Taoiseach signals overhaul of regime

A major overhaul of the creche inspection regime has been signalled by Taoiseach Enda Kenny.

After expressing his “shock” at RTÉ’s expose of what he called “abuse” in creches, Mr Kenny indicated the Cabinet would approve the creation of a child and family agency next month.

Praising the Prime Time revelations, Mr Kenny said: “God knows what has happened in other locations.”

The Taoiseach called for a cross-party effort to get the upcoming Family Support Bill through the Oireachtas by the summer recess.

“There is an opportunity here that the image, brand and culture, around for a very long time, can be smashed by the setting up of the new child and family support agency.’’

Mr Kenny said a new registration regime for child care providers was looming and a different type of inspection was now needed.

Mr Kenny said that Prime Time had “uncovered cruelty, emotional abuse, physical heavy-handedness with children being flipped and thrown on to mats, verbal abuse and exclusion of very young children”.

The Taoiseach said a new child-centred approach to inspection was needed.

“Regulation is meaningless unless it can be implemented and seen to be implemented. This must not be seen as a box-ticking exercise. It is about our children. Parents make the choice where there is a pre-school year and the money follows the child, but the choice is made by the parents.”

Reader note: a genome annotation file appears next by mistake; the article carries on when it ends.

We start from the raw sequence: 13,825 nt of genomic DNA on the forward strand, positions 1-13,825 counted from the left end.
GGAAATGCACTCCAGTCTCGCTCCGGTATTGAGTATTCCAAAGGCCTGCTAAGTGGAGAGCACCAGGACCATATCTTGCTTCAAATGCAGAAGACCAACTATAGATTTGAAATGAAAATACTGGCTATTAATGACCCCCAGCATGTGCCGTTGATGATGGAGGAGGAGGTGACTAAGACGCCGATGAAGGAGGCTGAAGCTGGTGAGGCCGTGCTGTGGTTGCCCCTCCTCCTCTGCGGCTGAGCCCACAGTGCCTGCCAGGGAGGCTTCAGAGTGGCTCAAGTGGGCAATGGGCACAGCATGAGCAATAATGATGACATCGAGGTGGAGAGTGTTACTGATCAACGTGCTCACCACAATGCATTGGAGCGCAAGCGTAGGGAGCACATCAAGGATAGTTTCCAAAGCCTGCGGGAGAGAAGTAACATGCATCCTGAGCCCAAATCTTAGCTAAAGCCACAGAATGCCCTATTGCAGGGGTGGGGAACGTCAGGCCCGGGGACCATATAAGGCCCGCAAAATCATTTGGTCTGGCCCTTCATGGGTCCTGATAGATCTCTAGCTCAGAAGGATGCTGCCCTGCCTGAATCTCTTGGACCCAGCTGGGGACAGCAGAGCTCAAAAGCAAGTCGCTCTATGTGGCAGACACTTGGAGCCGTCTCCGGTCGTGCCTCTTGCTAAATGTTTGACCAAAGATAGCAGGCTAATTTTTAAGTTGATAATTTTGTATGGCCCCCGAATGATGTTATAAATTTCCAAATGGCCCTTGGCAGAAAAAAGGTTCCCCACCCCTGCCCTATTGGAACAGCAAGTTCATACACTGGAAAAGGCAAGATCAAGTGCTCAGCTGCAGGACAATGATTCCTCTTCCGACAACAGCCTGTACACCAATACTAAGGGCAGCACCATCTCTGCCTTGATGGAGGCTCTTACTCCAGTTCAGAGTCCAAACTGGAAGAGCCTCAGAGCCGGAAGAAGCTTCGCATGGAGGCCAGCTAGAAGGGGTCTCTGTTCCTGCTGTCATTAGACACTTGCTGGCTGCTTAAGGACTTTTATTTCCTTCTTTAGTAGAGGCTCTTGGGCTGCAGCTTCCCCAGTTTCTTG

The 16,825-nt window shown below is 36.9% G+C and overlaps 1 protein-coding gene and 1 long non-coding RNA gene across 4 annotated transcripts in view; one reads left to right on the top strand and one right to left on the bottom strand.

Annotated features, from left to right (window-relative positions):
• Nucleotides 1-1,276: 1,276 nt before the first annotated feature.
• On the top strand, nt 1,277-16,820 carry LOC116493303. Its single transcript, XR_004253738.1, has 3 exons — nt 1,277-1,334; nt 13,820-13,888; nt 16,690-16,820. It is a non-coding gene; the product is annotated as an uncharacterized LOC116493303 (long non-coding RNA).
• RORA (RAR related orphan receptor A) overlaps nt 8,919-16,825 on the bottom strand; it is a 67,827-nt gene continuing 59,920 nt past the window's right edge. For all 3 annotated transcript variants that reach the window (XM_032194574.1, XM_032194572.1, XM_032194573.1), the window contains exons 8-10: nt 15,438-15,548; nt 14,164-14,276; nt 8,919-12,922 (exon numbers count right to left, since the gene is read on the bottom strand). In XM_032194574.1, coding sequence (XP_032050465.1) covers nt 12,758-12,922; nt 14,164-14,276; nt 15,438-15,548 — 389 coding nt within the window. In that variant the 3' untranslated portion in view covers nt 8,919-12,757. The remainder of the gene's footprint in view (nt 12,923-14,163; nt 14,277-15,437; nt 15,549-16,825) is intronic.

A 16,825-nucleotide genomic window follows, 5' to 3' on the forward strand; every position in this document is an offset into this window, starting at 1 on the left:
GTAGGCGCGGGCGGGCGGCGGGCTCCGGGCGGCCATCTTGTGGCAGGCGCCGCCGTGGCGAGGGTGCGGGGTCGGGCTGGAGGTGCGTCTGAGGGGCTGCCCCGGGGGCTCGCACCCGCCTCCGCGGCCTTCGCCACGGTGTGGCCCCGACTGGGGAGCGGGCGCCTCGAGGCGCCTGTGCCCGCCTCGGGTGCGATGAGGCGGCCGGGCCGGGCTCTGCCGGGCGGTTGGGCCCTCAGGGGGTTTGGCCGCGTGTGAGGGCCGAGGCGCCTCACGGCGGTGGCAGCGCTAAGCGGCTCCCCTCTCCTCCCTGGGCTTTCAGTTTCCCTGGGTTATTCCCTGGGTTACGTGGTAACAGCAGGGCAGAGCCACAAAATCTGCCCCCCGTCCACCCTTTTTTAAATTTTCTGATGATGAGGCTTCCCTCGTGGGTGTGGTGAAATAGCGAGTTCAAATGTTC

Fianna Fáil leader Micheál Martin called on the Government to show greater urgency in protecting children as the programme showed: “There was a fundamental abuse of the trust parents place in the management of these particular services.

Sinn Féin leader Gerry Adams warned that the needs of children were being “violated”.

Mr Adams expressed alarm that taxpayers’ money was being given to such creches.

“These creches receive State funding. How can taxpayers’ money be given to a creche when it has not been inspected?

“There are no inspectors in local health offices in Dublin south city, Sligo, Leitrim, my constituency of Louth, Cavan and north Monaghan, and yet these creches receive millions of euro of taxpayers’ money.

“There seems to be an over-emphasis on the business interests of child care providers and an under emphasis on standards, training of staff and regulation.

“We also must recognise that this is a very profitable business, not least because the State is funding it.”


The biennial festival in Cork produced another unique feast of fine music and good vibes.Sounds from a Safe Harbour brings fine music and good vibes to Cork

Here are five things to check out in the week ahead.5 things for the week ahead

A reader from Ovens recently got in touch to voice concern about the dead horse chestnut treesBleeding canker disease hitting beloved ‘conker’ tree hard

As the weather turns cooler, people will be paying over the counter for cures for seasonal colds and sniffles. But we don’t have to look far for free vitamin C.Time is ripe for this berry

More From The Irish Examiner